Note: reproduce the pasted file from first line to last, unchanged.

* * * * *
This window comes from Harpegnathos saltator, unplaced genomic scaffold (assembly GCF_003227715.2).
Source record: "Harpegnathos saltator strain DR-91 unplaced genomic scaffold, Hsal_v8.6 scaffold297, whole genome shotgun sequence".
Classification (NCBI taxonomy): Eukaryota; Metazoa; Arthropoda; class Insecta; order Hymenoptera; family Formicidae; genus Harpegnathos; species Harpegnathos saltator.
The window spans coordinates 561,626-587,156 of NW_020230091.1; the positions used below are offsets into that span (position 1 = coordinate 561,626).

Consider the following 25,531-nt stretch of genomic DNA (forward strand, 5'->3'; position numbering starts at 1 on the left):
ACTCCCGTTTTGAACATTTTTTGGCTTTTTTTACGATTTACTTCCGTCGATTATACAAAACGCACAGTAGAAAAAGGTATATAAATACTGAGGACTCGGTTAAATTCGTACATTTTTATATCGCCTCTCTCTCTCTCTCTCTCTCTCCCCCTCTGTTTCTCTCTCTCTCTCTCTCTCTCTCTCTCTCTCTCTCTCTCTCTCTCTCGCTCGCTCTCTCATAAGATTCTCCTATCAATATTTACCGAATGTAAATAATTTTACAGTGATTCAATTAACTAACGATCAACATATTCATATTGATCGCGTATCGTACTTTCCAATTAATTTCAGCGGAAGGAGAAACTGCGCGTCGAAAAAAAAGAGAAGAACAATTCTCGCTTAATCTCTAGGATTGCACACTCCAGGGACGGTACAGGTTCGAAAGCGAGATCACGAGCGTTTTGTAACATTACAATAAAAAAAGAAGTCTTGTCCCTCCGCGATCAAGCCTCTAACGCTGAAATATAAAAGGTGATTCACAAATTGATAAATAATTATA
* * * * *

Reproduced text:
This window comes from Harpegnathos saltator, unplaced genomic scaffold (assembly GCF_003227715.2).
Source record: "Harpegnathos saltator strain DR-91 unplaced genomic scaffold, Hsal_v8.6 scaffold297, whole genome shotgun sequence".
Classification (NCBI taxonomy): Eukaryota; Metazoa; Arthropoda; class Insecta; order Hymenoptera; family Formicidae; genus Harpegnathos; species Harpegnathos saltator.
The window spans coordinates 561,626-587,156 of NW_020230091.1; the positions used below are offsets into that span (position 1 = coordinate 561,626).

Consider the following 25,531-nt stretch of genomic DNA (forward strand, 5'->3'; position numbering starts at 1 on the left):
ACTCCCGTTTTGAACATTTTTTGGCTTTTTTTACGATTTACTTCCGTCGATTATACAAAACGCACAGTAGAAAAAGGTATATAAATACTGAGGACTCGGTTAAATTCGTACATTTTTATATCGCCTCTCTCTCTCTCTCTCTCTCTCCCCCTCTGTTTCTCTCTCTCTCTCTCTCTCTCTCTCTCTCTCTCTCTCTCTCTCTCTCGCTCGCTCTCTCATAAGATTCTCCTATCAATATTTACCGAATGTAAATAATTTTACAGTGATTCAATTAACTAACGATCAACATATTCATATTGATCGCGTATCGTACTTTCCAATTAATTTCAGCGGAAGGAGAAACTGCGCGTCGAAAAAAAAGAGAAGAACAATTCTCGCTTAATCTCTAGGATTGCACACTCCAGGGACGGTACAGGTTCGAAAGCGAGATCACGAGCGTTTTGTAACATTACAATAAAAAAAGAAGTCTTGTCCCTCCGCGATCAAGCCTCTAACGCTGAAATATAAAAGGTGATTCACAAATTGATAAATAATTATA